In "ImageX Provides Disk Imaging on a Budget" (InstantDoc ID 125743), I introduced ImageX, a Microsoft tool that—similarly to Symantec's Ghost—lets you easily clone an entire drive from one system and distribute it to as many other PCs as you like. I explained where to find ImageX and how to use it to capture the C drive of a working Windows box (which you've already prepared with the Sysprep utility), by using the command

imagex /capture C: G:\baseimage.wim "Base Win 7 image for our organization"

In that example, I've captured the entirety of the computer's C drive onto a file on G (which might be a network share or an external hard drive) named baseimage.wim. Now that you have this image file, what can you do with it?

Clearly, your first use of baseimage.wim would be to deploy it to a PC. That process involves four steps: Boot the target PC with Windows Preinstallation Environment (WinPE), wipe any existing partitions, create and format a new partition, and use ImageX to apply baseimage.wim to the new partition. (Note that I'm assuming the system you created was formatted as one large partition—something I'll cover in greater detail in the near future.) I discussed WinPE in the previous article, and in the past year I've covered Diskpart—a command that lets you create, destroy, and format partitions—but in case you've forgotten, the following commands will get you ready to deploy on most systems:

diskpart
select disk 0
clean
create partition primary
format fs=ntfs quick
assign letter=C
exit

Now, your target system's hard drive is formatted as one large drive named C. (Any drive letter will do, because you're merely in WinPE, and once you've deployed the image and reboot, Windows will automatically re-letter the drive to C.) Next, you'll need to get connected to whatever storage contains baseimage.wim—whether it's on a USB stick, an external drive, or a network share. Let's assume that you've mapped the storage as drive P. To apply baseimage.wim to the new C drive, type

imagex /apply P:\baseimage.wim 1 C:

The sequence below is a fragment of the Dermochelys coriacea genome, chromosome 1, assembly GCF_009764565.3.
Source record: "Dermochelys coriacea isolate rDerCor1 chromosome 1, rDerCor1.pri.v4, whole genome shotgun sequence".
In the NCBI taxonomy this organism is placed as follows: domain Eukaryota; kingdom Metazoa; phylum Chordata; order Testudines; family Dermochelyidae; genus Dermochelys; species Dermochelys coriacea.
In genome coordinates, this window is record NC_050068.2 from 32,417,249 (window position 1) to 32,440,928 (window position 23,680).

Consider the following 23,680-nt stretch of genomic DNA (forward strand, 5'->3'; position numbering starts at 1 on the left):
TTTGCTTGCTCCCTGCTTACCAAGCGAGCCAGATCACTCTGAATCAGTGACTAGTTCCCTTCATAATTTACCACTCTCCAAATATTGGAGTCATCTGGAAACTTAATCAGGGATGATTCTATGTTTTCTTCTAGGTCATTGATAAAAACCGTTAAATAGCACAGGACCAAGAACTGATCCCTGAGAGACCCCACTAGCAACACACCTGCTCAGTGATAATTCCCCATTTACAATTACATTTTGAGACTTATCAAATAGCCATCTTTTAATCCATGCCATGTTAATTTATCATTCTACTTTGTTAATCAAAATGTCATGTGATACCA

(The 1 indicates that you want to use the first image in the baseimage.wim file, and I'll cover that in more detail next month.) After ImageX does its work, just reboot the newly imaged system. Depending on how you prepared your prototype system with Sysprep, either you'll have to respond to the usual Name the computer, Create a user, and Set Windows Update settings prompts or—if you created an automated setup script for Sysprep—you'll see the system start up, ready for you to log on and get to work.

Now that you've met Imagex /capture and Imagex /apply, you can start creating and working with WIM files. But ImageX is capable of much more, so let's meet the /verify and /check options.

The /verify option works as you might imagine: It double-checks that either a capture or apply operation didn't accidentally drop any bits along the way. WIM files are pretty large, and although network and disk read/write operations already contain built-in checks, just one misplaced byte can render the image or system useless. The /verify option helps prevent that from happening. After either applying or capturing a windows image, ImageX compares the source data and its copy, searching for (and correcting) differences. ImageX enables the /verify option by default whenever applying or capturing over a network connection, but it doesn't do that when working with local external storage, so it's never a bad idea to add the /verify option. (It will, of course, slow things down a bit.)

The /check option has a similar purpose but a slightly different and perhaps more efficient approach. If you include /check when capturing an image, ImageX creates a hash of every 10MB chunk of ImageX data, then embeds those hashes in the resulting WIM. Including /check on an apply operation causes ImageX to check the applied image by re-computing hashes on that image, then comparing those computed hashes with the embedded ones. Thus, /check certifies not only that a WIM wasn't mis-copied during the apply operation but also that a WIM hasn't become corrupted while stored. Why use /verify, then? Why not just always use /check? The answer is that /check can't do its job on an apply operation if no one specified /check on the capture. If the WIM lacks embedded hashes, /check can't check the hashes. The /verify option, in contrast, doesn't need hashes, so it can always help.

In any case, Microsoft recommends using both options, so if you've got the time, don't hesitate to verify and check. Next month, I'll dig into more ImageX capabilities!